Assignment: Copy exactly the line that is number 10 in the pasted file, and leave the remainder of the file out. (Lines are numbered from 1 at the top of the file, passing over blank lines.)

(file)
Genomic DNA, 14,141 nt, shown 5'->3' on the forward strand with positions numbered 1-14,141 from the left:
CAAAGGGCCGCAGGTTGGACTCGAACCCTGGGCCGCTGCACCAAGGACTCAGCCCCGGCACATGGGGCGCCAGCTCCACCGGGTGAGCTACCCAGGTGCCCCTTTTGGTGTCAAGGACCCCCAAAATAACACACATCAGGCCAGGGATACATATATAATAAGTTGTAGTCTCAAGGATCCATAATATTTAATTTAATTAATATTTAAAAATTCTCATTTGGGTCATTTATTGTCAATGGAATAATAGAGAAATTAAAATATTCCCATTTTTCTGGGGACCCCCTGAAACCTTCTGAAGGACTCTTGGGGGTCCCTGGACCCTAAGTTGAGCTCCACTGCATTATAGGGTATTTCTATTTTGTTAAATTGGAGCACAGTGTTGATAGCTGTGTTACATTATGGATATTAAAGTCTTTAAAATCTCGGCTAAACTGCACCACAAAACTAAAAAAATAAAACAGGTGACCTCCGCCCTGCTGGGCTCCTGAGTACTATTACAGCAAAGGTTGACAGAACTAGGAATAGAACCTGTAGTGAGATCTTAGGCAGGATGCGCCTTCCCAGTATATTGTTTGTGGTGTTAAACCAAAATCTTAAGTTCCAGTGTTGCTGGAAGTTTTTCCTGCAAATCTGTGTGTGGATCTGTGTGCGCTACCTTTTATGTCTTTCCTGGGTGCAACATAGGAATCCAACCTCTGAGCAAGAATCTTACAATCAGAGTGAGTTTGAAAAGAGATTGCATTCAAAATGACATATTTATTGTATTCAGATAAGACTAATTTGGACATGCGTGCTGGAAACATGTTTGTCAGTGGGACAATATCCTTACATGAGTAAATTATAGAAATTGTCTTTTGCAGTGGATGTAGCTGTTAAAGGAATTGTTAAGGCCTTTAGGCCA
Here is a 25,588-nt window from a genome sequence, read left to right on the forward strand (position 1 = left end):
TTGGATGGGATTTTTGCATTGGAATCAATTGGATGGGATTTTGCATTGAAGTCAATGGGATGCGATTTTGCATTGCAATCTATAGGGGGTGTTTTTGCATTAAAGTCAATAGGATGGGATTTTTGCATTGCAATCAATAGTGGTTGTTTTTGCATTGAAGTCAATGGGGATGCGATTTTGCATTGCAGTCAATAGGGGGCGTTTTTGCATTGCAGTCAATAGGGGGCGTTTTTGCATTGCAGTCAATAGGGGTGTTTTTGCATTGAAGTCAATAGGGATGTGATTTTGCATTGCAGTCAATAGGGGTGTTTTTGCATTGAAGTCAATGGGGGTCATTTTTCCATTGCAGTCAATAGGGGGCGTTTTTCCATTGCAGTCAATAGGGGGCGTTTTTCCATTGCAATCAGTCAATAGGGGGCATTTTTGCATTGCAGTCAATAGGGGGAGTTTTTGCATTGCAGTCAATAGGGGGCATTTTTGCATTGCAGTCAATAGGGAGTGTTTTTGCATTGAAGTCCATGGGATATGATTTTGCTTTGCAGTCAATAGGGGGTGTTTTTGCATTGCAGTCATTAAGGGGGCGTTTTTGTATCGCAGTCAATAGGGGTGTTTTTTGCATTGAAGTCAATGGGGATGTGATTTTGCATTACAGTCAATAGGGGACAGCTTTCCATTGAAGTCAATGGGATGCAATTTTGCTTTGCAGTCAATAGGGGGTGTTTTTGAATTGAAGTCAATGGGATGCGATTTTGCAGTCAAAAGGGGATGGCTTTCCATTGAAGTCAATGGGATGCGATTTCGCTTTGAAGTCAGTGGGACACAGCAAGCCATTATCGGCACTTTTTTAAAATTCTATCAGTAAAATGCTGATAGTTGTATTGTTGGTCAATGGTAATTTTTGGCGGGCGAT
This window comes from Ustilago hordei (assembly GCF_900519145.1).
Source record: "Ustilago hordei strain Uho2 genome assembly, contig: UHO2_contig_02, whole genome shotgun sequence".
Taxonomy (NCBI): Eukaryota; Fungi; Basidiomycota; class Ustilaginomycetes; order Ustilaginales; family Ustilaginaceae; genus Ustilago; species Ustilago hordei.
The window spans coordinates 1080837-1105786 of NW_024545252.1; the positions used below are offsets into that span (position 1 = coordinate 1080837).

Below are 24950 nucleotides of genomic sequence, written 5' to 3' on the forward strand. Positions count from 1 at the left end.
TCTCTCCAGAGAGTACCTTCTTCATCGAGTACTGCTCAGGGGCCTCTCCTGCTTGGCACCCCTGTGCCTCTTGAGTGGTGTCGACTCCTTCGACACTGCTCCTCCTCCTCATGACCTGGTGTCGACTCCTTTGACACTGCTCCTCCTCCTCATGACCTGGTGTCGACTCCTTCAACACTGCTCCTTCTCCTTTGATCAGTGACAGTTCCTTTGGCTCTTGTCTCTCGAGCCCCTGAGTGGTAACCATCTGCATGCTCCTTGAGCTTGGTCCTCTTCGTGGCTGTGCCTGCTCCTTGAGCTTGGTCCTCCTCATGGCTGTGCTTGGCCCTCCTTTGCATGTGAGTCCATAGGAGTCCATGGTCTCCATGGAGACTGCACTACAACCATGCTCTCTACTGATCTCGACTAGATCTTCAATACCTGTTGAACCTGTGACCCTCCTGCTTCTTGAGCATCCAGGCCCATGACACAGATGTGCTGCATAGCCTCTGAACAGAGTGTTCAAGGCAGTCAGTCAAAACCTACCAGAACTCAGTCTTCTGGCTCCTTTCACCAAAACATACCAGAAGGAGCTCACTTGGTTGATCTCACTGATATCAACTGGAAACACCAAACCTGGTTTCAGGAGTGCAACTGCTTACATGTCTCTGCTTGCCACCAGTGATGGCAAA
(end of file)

TCTCTCCAGAGAGTACCTTCTTCATCGAGTACTGCTCAGGGGCCTCTCCTGCTTGGCACCCCTGTGCCTCTTGAGTGGTGTCGACTCCTTCGACACTGCTCCTCCTCCTCATGACCTGGTGTCGACTCCTTTGACACTGCTCCTCCTCCTCATGACCTGGTGTCGACTCCTTCAACACTGCTCCTTCTCCTTTGATCAGTGACAGTTCCTTTGGCTCTTGTCTCTCGAGCCCCTGAGTGGTAACCATCTGCATGCTCCTTGAGCTTGGTCCTCTTCGTGGCTGTGCCTGCTCCTTGAGCTTGGTCCTCCTCATGGCTGTGCTTGGCCCTCCTTTGCATGTGAGTCCATAGGAGTCCATGGTCTCCATGGAGACTGCACTACAACCATGCTCTCTACTGATCTCGACTAGATCTTCAATACCTGTTGAACCTGTGACCCTCCTGCTTCTTGAGCATCCAGGCCCATGACACAGATGTGCTGCATAGCCTCTGAACAGAGTGTTCAAGGCAGTCAGTCAAAACCTACCAGAACTCAGTCTTCTGGCTCCTTTCACCAAAACATACCAGAAGGAGCTCACTTGGTTGATCTCACTGATATCAACTGGAAACACCAAACCTGGTTTCAGGAGTGCAACTGCTTACATGTCTCTGCTTGCCACCAGTGATGGCAAA